esprit-d-escalier daily arts
Sunday, June 19, 2011
A summary of the exhibition on organic lifestyle
Many of India’s farmers have lost much of their ancestral farming knowledge and ancient seed varieties since the introduction of chemical based commercial agriculture and hybrid seeds. In many areas of India and all over the world, valuable medicinal plants are becoming endangered because of indiscriminate commercial over-harvesting and other adverse collection practices that damage essential natural habitats.
Through organic agriculture, farmers learn healthy, sustainable farming practices, and are regaining the wisdom of their agricultural heritage. Organic agriculture enriches the soil season by season. It increases the long-term yield, nutrient value and potency of their crops. It allows for a naturally clean water supply, and provides overall richness, health and well-being of their families, livestock, farmlands and communities.
Hard to believe but each decision we make to purchase a product will make enormous difference to ecology in itself. Ex: If we decide to buy organic pulses we are not only benefiting our health but also the farmer who has his quality of life improved by Not exposing himself to harmful chemical pesticides, getting a fair price and better economic advantage over a long period of time. Along with that fertility of soil is improved and species beneficial to the crops thrive in the area maintaining ecological balance. A feel good factor is certainly associated with the purchases done from the following companies for umpteen reasons given.
The organizations below have strived to bring prices of organic products on par with conventional produce by reducing the intermediaries in the supply chain while maintaining the quality.
Deccan development society
DDS is a two-decade old grassroots organisation working in about 75 villages with women's Sanghams (voluntary village level associations of the poor) in Medak District of Andhra Pradesh. The 5000 women members of the Society represent the poorest of the poor in their village communities. DDS is working for food security in our country by producing organic food including millets.The produce from DDS is Organic certified.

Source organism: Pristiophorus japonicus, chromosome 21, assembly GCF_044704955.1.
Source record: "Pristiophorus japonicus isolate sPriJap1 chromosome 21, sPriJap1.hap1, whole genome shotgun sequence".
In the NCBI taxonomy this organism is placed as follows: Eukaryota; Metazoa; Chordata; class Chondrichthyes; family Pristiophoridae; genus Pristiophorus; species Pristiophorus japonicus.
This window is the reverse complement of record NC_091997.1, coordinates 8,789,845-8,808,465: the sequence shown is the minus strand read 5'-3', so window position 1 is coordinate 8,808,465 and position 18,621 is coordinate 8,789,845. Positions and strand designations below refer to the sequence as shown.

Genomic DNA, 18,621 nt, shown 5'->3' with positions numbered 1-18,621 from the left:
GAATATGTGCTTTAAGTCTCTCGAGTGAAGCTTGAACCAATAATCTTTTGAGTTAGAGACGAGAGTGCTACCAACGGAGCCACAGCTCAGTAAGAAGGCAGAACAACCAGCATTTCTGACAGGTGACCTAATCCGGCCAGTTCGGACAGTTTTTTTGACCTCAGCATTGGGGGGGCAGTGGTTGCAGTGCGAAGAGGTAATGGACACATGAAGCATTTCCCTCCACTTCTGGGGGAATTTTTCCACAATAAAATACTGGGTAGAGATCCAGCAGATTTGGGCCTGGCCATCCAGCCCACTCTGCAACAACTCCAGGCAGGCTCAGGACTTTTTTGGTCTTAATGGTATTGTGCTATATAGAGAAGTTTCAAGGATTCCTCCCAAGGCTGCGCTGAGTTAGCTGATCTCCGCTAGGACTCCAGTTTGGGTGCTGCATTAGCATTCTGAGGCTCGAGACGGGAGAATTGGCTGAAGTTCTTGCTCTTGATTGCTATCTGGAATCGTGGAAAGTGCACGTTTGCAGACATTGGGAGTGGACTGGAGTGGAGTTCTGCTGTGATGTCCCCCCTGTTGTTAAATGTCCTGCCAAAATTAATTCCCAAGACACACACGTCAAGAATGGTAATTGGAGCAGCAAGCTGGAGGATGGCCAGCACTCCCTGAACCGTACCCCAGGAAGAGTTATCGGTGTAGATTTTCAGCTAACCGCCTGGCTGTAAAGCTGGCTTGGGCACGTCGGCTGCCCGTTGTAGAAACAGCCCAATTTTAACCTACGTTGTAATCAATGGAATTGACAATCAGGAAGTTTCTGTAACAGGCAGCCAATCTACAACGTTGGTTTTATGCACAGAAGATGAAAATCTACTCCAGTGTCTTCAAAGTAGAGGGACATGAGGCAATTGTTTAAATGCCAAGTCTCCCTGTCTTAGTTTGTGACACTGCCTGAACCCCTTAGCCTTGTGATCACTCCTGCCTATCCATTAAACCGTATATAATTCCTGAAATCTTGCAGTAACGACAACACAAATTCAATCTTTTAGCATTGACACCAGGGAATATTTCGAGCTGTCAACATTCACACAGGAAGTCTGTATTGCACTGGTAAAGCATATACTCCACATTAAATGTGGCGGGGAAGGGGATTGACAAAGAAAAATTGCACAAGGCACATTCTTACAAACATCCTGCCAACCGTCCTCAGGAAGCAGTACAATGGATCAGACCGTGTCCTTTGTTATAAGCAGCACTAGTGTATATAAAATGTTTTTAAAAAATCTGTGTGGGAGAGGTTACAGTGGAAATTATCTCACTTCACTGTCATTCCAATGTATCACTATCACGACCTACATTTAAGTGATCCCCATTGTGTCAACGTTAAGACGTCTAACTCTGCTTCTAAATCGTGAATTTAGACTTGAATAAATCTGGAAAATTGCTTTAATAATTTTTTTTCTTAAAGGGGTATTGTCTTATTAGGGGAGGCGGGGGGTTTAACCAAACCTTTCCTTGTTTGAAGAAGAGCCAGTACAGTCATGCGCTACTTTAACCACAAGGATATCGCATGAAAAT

Chetna Organic is a works with more than 8000 (predominantly tribal) farmers in the practices of sustainable agriculture and ethical trade. It is an effort to support small and marginal tribal farmers from the rain-fed regions of Andhra Pradesh (Telengana), Mahrashtra (Vidarbha) and Western Orissa (Kalahandi & Bolangir). Garments made from Chetna cotton are 100% certified Organic & Fair trade.
Center for Sustainable Agriculture
CSA is working in Andhra Pradesh, Maharashtra, Punjab and Chattisgarh directly in 150 villages and provide technical support to organizations in Orissa and Karnataka. Currently working in rain fed areas with intensive cultivation of commercial crops and suffering severe ecological and economic crisis. CSA is also working on periurban vegetable production without using chemicals, village level collection centers and direct marketing in cities.
Ecodukaan.com is an e-commerce portal that works with several organizations to provide eco-friendly products at very affordable rates. The idea is to increase demand for fair trade goods and make them a way of life.
Invite to an event on organic lifestyle
Participants: Ecodukaan.com (an ecom-portal), Deccan Development society, Chetna organics and Center for Sustainable Agriculture
Saturday, March 5, 2011
Photography for AMOH orphanage - an ongoing blog
Monday, February 28, 2011
Wednesday, February 23, 2011
A summary of the exhibition on theme - "The weavers of Andra Pradesh"
Wednesday, February 9, 2011
The weavers of Andra Pradesh
- Interior consultancy by Pankaj Acharya (www.tiastudio.com)
- Executed by Naval Saini (www.ededaa.com) and Anusha & Vijay (architecture students)
- Handloom stall by Chenetha Color Weaves (www.chenethaweaves.com)
- Curated by Lakshmi Prabhala
- Photographs by V.Murali, Asra Shaheen, Sarath Chandra, Khadar Mohiddin, Ashwini Vaidya and Adarsh Padegal
- Graphics by Ruchi Agarwal
- Special thanks to Nirmala Tammineni (Livelihoods Worker), Mayur Gada (Animator & Entrepreneur)